7 Comments leave one →
  1. Michael permalink
    May 5, 2010 5:40 pm

    Pretty fair assessment of Eagles football….I think English has to recruit a little better,getting local kids who were 2nd teamers on thier high school squads may put a few seats in the stands but won’t translate to wins.
    I think EMU pulled the rug on Genyk a little early and that didn’t help English either.

    And when in blue blazes is Michigan going to give EMU a home game??

  2. May 6, 2010 9:13 am

    Genyk was 16-42 at EMU. He went 4-7, 4-7, 1-11, 4-8, 3-9. Part of me would have liked to have seen Genyk as coach for Schmitt’s senior season, but when you look at what he did in five years at Eastern, it would have been pretty hard to justify keeping him for a sixth year. On the one hand, they probably would have won a few games last year (let’s say Army with the big home crowd, Ball State, and the big upset at Northwestern). On the other hand, do you really keep a coach around for another 3-9 season? And then what, if you look at his record at EMU and tack on another 3-9 at the end? In firing Ron Zook in the middle of the 2004 season, Florida AD Jeremy Foley supposedly said “What must be done eventually should be done immediately”, and I think that statement applies in this case too.

    As for Michigan coming to Ypsi for a game, that is scheduled for the year two-thousand-never. Michigan doesn’t travel if they don’t have to. They travel for four Big (11) Ten games a year, and to Notre Dame every other year, and every once in a while they throw in a home and home series against a major-conference team. Then they try to pad the rest of the schedule with MAC and FCS teams (this fall they’re hosting the UMass Minutemen, who went 5-6 in the FCS last year). It’s their tradition; all those Fielding Yost national championship teams played just one or two true road games a year, in seasons that went up to 12 games. Besides, if Eastern could pull $5,000,000+ just on ticket sales for a single game, they’d do the same thing.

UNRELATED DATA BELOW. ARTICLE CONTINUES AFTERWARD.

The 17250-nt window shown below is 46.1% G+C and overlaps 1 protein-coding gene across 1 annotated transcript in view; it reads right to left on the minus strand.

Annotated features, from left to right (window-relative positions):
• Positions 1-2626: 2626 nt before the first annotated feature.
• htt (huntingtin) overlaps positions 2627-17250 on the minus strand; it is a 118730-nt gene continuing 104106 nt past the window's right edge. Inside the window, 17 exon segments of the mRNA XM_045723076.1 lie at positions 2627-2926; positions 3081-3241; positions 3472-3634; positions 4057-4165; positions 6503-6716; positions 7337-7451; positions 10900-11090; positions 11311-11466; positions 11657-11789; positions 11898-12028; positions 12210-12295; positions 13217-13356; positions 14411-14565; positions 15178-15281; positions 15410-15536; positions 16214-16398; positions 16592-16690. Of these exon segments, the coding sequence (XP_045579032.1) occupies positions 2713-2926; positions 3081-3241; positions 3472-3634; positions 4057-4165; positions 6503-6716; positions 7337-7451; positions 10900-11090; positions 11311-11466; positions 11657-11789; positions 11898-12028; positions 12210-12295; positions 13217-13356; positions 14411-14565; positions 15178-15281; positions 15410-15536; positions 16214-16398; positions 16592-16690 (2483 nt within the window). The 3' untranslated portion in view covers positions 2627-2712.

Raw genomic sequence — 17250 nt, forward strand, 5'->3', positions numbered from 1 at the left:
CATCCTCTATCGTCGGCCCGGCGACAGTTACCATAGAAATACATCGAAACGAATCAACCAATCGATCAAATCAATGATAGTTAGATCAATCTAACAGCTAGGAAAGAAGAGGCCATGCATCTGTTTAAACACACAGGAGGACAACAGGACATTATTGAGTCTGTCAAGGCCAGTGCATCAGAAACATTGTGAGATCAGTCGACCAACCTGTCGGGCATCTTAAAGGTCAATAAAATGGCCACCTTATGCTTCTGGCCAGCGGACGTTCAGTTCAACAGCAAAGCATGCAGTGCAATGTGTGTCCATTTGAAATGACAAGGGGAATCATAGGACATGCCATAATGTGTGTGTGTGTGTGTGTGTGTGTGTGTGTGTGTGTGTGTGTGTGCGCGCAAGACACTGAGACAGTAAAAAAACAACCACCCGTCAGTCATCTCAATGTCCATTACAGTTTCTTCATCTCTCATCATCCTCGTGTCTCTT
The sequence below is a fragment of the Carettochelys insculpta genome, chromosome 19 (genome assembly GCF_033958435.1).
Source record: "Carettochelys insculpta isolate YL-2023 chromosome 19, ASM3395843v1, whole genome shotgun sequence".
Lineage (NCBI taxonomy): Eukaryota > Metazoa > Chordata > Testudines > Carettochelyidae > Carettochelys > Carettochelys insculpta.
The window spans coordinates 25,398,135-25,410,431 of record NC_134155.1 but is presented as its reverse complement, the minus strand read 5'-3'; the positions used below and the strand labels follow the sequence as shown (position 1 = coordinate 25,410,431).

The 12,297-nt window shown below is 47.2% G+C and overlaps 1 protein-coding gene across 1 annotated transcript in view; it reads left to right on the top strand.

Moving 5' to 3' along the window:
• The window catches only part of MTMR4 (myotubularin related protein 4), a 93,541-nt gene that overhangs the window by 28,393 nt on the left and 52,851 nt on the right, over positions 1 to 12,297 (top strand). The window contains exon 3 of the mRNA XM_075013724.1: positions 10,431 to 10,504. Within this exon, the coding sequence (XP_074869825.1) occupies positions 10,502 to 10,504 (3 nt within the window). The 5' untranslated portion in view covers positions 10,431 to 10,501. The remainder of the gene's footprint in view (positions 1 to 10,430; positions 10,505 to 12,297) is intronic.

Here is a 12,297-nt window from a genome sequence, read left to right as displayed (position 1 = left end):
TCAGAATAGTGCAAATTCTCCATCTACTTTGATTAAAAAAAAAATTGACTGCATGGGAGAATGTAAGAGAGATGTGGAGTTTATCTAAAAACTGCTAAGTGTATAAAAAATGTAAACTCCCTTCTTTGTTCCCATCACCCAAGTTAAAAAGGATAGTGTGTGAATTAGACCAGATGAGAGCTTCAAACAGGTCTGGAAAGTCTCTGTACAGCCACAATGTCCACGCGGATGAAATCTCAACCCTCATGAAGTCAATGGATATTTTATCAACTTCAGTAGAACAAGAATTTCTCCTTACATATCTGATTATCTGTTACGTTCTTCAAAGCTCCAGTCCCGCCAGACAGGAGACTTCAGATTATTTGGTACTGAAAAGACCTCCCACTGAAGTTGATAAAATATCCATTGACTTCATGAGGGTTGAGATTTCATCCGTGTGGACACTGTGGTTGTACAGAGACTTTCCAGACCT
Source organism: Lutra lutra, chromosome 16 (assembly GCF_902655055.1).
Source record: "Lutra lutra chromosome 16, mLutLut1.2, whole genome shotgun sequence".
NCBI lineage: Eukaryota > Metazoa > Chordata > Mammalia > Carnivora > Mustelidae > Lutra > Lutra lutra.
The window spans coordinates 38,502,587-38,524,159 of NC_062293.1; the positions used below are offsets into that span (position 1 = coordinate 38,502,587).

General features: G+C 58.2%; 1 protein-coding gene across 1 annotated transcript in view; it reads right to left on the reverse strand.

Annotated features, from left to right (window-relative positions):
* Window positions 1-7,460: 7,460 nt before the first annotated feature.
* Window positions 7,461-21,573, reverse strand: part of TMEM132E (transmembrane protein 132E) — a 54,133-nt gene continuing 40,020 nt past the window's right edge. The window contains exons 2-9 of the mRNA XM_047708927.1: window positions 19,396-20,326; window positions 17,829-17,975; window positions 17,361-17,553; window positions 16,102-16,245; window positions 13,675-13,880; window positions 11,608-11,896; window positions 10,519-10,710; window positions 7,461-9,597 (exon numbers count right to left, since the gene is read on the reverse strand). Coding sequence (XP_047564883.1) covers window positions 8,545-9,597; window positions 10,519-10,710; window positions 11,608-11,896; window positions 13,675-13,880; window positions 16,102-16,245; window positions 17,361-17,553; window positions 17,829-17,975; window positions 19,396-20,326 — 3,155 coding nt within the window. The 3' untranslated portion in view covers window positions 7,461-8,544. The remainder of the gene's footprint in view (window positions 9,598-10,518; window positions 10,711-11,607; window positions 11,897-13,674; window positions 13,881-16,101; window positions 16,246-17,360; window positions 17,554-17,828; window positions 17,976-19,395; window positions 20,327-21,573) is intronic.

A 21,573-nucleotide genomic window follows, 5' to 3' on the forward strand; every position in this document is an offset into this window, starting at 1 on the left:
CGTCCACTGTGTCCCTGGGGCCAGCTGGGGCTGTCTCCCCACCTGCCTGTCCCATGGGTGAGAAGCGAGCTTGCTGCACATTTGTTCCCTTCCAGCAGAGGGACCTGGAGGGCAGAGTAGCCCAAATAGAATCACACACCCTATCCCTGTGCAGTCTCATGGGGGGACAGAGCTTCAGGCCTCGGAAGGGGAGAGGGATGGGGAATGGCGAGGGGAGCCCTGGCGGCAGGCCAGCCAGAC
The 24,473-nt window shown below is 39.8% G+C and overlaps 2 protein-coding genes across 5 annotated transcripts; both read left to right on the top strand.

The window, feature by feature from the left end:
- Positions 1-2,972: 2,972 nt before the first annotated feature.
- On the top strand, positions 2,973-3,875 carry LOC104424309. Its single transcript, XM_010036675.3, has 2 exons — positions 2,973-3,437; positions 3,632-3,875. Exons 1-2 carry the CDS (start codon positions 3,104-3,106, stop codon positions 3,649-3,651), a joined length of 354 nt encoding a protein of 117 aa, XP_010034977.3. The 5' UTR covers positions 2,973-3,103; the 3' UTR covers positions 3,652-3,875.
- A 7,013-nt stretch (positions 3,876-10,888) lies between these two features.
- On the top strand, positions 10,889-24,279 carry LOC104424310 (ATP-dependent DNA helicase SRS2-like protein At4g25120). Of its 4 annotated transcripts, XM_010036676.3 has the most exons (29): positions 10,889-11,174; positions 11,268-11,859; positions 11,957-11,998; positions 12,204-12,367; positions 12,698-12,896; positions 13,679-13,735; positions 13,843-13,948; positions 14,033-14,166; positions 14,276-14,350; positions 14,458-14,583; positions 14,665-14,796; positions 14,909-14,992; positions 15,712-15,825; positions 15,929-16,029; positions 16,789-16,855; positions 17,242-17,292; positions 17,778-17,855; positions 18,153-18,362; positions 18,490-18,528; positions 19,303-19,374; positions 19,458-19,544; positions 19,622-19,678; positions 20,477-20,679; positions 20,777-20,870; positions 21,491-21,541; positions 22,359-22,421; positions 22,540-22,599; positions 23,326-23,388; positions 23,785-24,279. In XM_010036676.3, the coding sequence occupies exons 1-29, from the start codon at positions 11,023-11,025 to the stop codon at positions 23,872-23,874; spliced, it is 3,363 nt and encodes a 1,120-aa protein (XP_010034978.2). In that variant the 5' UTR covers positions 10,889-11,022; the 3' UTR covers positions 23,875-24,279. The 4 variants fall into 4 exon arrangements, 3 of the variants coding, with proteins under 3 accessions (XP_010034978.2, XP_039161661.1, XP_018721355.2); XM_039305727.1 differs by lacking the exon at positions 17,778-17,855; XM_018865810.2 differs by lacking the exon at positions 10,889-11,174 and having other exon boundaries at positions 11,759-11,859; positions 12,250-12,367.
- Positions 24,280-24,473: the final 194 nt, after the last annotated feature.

3. Jason permalink
    June 27, 2010 11:07 am

    Why in the world would Michigan ever play at Eastern? EMU wouldn’t want that either. They make a lot more money playing there than hosting a home game ( even a sell out only gets a third as many people as A2) I think MSU’s plan is noble , but ultimately it would be more beneficial ( to MSU, and to EMU,WMU,and CMU) to host those games in East Lansing.

  4. June 27, 2010 12:35 pm

    Jason, I absolutely agree, and that’s the point I was trying to make in the comment above yours. Michigan grosses about $4.5 million in ticket sales per home game. Eastern’s TOTAL home attendance for the 2009 season was 25,080; even if every one of those tickets was the most expensive ticket ($9), EMU would have grossed a whopping $0.23 million for the season. For an entire season of football, EMU’s ticket sales were less than 5% of what Michigan made in a single game.